Wednesday, April 7, 2010

Maureen Dowd and the New Anti-Catholicism

In her latest column in the NYT, Maureen Dowd introduces her brother Kevin with a comment about how, since she gets attacked "vitriolically" for her anti-Catholic series of columns and is not taken seriously as a woman, perhaps "they" (the bishops of the Church) will listen to her brother, a man and a faithful, conservative Catholic. Incidentally, she mentions, no doubt to the astonishment of many of her readers, that she is herself a Catholic.

Her remarks are interesting on several levels. First, she herself has just written some of the most vitriolic attacks on a religion and its leaders ever to appear in the New York Times. Second, she treats the bishops and the pope with complete disrespect and yet complains in a rather hurt tone that she is not respected. Not because she is rude, belligerent, and completely unfair. Not because she is reckless and irresponsible in her fueling a new wave of anti-Catholicism in North America and Europe. (Two friends already have sent me her columns by way of saying that I ought to leave the Church.) Not because she attacks personally the head of the Church, who precisely has been resolute and effective in addressing the clergy abuse issue and who is completely innocent, personally, as former head of the Congregation for the Defense of the Faith and now as pope. Not because her columns have been full of factual errors for which she has not apologized or provided corrections. Not because, unlike her target of attack Pope Benedict, she offers no constructive way forward. But because she is a woman.

Finally, her remarks and previous columns are typical of a trend within the Church among liberal elites--declining in numbers but still full of resentment and bile--to attack the Church and its teachings especially on matters of sexual morality in terms as extreme as almost any outright enemy of the Church. They use as outlets for their attacks reputable publishers and newspapers many or most of whose readers are secularist enemies of the Church. (Every time Dowd publishes one of these columns in the NYT, it is followed by hundreds of comments vehemently denouncing, not just a Church policy or leader, but Catholic Christianity as a whole.) It is the phenomenon of the anti-Catholic Catholic. This open attack on the Church from people themselves claiming to be Catholic provides the cover for expression of some of the deepest prejudice and bigotry, not in fringe nativist or Klan papers but in mainstream secular-liberal newspapers like the New York Times. In this sense, Dowd's columns are symptomatic of something larger than her own tendency to express herself in the form of intemperate rants.

There's an excellent book by an Episcopalian, Philip Jenkins, called The New Anti-Catholicism: The Last Acceptable Prejudice. It is very insightful about U.S. history beyond its immediate topic. It is unsparing about some of the more embarrassing figures in American Catholicism, like Fr. Coughlin and Sen. McCarthy, but he has a good analysis of the deep anti-Catholicism in the U.S., both at the nativist level of the KKK and fundamentalist (and until recently, even mainstream) Protestants on one hand and among academics and the media on the other. On the first, Jenkins points out (in a context very different from that of the Vatican preacher's recent comment--that of a serious analysis of anti-Catholicism in its historical and contemporary forms) how similar the images and themes of anti-Catholicism and anti-Semitism are--sexual depravity, danger to children, divided loyalties, etc. That was of course big still in the 1920s, with the populist response to Al Smith's candidacy and the KKK's propaganda and thuggery against Catholics, Jews, and Blacks. (None of which is to say that the current wave of anti-Catholic media attacks can be compared with the killing of six million Jews--no-one made such a comparison of verbal attacks with physical genocide, including the Vatican preacher. Father Cantalamessa's comparison of anti-Semitic and anti-Catholic stereotyping was nevertheless grievously inappropriate and insensitive because it was, precisely in its context, so open to that kind of interpretation.)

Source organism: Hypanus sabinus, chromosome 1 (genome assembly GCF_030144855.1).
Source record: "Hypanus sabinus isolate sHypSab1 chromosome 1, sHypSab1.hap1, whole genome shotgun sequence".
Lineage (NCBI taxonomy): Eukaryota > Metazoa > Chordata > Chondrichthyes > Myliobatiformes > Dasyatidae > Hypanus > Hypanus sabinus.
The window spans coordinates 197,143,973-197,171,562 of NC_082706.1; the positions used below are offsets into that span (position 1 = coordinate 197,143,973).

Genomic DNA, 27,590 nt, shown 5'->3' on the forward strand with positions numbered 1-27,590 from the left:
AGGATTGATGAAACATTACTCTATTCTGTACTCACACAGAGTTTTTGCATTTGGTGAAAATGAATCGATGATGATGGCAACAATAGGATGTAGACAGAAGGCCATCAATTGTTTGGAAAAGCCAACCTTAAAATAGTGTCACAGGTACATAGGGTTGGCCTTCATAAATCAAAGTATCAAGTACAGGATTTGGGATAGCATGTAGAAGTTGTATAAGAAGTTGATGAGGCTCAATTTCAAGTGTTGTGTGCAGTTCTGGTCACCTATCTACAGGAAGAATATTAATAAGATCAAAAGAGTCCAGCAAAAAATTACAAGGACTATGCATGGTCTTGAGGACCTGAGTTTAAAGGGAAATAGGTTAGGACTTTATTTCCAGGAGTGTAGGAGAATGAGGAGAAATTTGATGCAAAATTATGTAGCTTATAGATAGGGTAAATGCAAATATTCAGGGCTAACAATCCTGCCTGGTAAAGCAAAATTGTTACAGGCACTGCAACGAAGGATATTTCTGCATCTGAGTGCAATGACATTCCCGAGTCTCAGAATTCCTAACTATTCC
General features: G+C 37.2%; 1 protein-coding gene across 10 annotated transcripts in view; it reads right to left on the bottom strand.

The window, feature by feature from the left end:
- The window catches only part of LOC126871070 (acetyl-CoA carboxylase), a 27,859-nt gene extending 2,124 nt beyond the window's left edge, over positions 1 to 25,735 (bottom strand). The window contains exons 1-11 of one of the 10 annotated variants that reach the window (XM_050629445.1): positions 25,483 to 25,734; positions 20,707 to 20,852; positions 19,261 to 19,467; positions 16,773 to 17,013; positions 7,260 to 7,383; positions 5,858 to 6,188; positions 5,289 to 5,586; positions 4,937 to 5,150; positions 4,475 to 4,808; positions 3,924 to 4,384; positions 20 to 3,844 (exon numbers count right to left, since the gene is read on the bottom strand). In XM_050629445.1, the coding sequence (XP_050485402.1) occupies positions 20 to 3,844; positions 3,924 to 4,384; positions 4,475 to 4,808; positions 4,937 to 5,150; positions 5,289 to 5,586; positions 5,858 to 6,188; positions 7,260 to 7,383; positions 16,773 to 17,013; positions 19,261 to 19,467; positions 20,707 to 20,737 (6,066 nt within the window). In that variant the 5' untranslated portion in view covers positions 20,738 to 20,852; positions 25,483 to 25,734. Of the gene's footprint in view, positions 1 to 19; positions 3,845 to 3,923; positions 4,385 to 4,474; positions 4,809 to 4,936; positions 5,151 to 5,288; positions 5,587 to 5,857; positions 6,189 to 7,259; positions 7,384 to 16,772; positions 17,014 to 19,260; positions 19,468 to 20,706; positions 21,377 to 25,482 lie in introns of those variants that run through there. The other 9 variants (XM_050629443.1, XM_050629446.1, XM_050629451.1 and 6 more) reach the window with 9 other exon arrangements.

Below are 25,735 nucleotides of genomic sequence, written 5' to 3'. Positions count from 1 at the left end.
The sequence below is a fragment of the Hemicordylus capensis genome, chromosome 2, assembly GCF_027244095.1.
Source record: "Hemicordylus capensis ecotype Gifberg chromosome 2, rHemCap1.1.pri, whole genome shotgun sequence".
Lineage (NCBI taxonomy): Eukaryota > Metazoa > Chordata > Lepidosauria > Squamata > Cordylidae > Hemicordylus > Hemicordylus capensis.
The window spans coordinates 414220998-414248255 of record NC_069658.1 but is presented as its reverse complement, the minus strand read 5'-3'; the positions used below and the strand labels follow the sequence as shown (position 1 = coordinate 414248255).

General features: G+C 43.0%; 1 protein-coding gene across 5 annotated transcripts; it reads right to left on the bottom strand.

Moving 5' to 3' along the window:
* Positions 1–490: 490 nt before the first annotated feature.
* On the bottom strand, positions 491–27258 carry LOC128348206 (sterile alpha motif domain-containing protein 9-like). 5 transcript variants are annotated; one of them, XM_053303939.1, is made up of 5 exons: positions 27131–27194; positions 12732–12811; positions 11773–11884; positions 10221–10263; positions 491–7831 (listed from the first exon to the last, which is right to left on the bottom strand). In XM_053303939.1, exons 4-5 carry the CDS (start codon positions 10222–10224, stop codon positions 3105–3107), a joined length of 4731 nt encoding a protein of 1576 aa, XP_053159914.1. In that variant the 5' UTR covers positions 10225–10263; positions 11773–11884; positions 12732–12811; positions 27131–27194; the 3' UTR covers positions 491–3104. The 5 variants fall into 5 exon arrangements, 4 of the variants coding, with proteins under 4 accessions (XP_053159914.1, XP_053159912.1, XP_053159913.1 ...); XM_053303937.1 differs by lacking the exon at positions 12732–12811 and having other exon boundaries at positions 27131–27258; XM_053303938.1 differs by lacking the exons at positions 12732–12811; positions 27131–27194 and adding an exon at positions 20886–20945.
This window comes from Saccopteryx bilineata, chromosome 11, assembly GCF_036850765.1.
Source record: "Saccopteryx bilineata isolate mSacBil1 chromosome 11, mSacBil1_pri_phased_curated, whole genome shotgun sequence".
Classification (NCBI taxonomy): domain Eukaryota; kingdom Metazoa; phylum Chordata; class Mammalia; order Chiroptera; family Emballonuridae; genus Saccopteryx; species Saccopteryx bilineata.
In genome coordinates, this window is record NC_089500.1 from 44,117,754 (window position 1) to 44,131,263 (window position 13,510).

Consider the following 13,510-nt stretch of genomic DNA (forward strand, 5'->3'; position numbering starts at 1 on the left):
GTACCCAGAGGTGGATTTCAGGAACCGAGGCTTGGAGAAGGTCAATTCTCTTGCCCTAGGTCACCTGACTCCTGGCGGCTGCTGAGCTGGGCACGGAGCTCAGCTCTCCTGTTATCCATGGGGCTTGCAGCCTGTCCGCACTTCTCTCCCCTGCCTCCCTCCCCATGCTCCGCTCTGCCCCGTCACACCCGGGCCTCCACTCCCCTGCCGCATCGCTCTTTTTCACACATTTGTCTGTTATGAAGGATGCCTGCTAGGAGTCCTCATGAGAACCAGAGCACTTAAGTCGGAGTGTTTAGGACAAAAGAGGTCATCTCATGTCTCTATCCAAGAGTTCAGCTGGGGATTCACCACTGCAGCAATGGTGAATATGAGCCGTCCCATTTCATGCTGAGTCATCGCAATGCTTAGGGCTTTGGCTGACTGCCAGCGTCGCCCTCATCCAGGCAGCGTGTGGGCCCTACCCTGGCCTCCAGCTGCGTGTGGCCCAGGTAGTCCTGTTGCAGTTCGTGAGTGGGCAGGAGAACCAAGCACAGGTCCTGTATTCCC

Jenkins describes well the huge shifts that occurred in the 1970s, with the sexual revolution, abortion, contraception and the corresponding shift in the base and nature of the Democratic Party. From a time when almost all Catholics were instinctively Democrats, mainly on class grounds as well as because the Church's teaching on social justice is more naturally aligned with the DP, the party has become uninhabitable by faithful, orthodox Catholics. The party downgraded class in favor of identity politics, took up abortion as the litmus test for any DP leader (leading such luminaries as Jesse Jackson, Edward Kennedy, Al Gore, and even Bill Clinton to abandon their pro-life positions). I think the Obamacare vote was the last gasp for pro-life Democrats--they really showed there was no place for them in the party and the question will never be even discussable again in it.

The relevance of all this is that this huge sea change we usually call the Sixties for short--sexual liberation, moral relativism, abortion, contraception, along with collapse of family structure, etc., etc.--was not only a big pressure on the Church to secularize and accommodate as the mainstream Protestants did (thereupon rapidly disappearing or breaking up in disarray like the Anglicans). It was also a big pressure within the Church. So you had seminaries becoming places of active gay culture, rejecting celibacy and chastity as unrealistic, and generally treating the moral teaching of the Church over the previous millennia as old hat. (This is well documented in a study by Michael Rose, Goodbye, Good Men. It shows how pious, orthodox, and "manly" applicants were turned away--generating a shortage of priests that fueled a push for married and women priests--in a kind of self-fulfilling prophecy.)

All this led to several investigations that cleaned up the seminaries--which Dowd conveniently ignores when denouncing the equally necessary investigations of the rapidly declining sisters' communities. Their problem had a different aspect, in that it led to a strongly New Age, separatist-feminist wackiness and joined up with the anti-Catholic Catholic stream associated with people like Garry Wills, John Cornwell, and James Carroll. Whenever the Church comes under attack and has its back to the wall, these people join in the fray...against the Church. This is a new trend in anti-Catholicism. In the past Catholics would close ranks in face of external attacks in a deeply anti-Catholic culture. Now the anti-Catholic Catholics provide cover for the most vicious and strident bigotry, as we are seeing now.